Lea Alcantara:  So with Samantha’s Style Tiles, I originally applied it essentially as a Photoshop template that she had on the website when I first started playing around with it, and that worked really well to help plan the rest of the design because it really is the kernel of the idea of the design system. 

I think in the past when we’re thinking about like all the mockups we did, part of it was kind of like old design print thinking where everything needs to be like a poster, and that’s what you send.  But then when you have deliverables like a Style Tile, you’re starting to think about like the elements that will apply to all the pages and how well all these things work. 

Now, having the Style Tiles just as a static deliverable though is a little bit limiting for us because we want the client to understand the context of their site in a browser as soon as possible. Especially because anyone who knows Photoshop knows you have to make sure that the color space is correct, that you save it in the right RGB and all this kind of things and there are so much monitor variations that what you’ve saved in an image might end up being different in a browser so might as well just get that into the browser first and foremost.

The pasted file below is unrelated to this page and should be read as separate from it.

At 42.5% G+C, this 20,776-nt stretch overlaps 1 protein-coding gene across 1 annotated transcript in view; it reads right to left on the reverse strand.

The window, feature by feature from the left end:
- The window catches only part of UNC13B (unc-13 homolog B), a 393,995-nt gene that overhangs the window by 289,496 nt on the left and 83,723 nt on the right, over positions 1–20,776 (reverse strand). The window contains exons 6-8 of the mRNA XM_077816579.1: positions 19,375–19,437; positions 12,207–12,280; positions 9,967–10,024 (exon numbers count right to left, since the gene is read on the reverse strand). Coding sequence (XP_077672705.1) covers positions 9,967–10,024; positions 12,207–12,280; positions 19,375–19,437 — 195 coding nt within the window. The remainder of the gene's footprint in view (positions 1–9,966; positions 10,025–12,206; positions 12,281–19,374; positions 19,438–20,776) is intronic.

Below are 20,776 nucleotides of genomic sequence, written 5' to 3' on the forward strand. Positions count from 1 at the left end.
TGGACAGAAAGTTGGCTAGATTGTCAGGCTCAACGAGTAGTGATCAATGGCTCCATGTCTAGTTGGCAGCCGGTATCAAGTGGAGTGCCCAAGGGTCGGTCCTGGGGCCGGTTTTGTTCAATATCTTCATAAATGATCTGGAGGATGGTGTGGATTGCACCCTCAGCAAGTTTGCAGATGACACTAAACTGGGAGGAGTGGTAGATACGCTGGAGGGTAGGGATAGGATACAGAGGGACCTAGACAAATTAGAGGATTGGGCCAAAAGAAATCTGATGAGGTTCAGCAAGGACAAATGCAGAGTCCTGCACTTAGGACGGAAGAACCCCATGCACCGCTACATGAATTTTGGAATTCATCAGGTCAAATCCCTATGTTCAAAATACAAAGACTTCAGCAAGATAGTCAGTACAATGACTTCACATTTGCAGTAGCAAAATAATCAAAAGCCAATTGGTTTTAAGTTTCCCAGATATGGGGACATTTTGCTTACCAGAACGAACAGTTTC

Timestamp:  00:40:09

So for us, we thought it made sense to translate like a Style Tile as essentially the first step into our final design system in the browser, and it’s one of those things that what we start there and what they accept there and they see it in the browser, then they see it in the context of their monitors, so there’s no weird color shifting, the size of the font is actually the size as well as the aliasing, because that’s something as a designer that’s like so frustrating, just the difference of anti-aliasing across systems and browsers, but if they see it in their browser, like what I see and what they see might be slightly different, but they see it in the actual context that they want to see it in.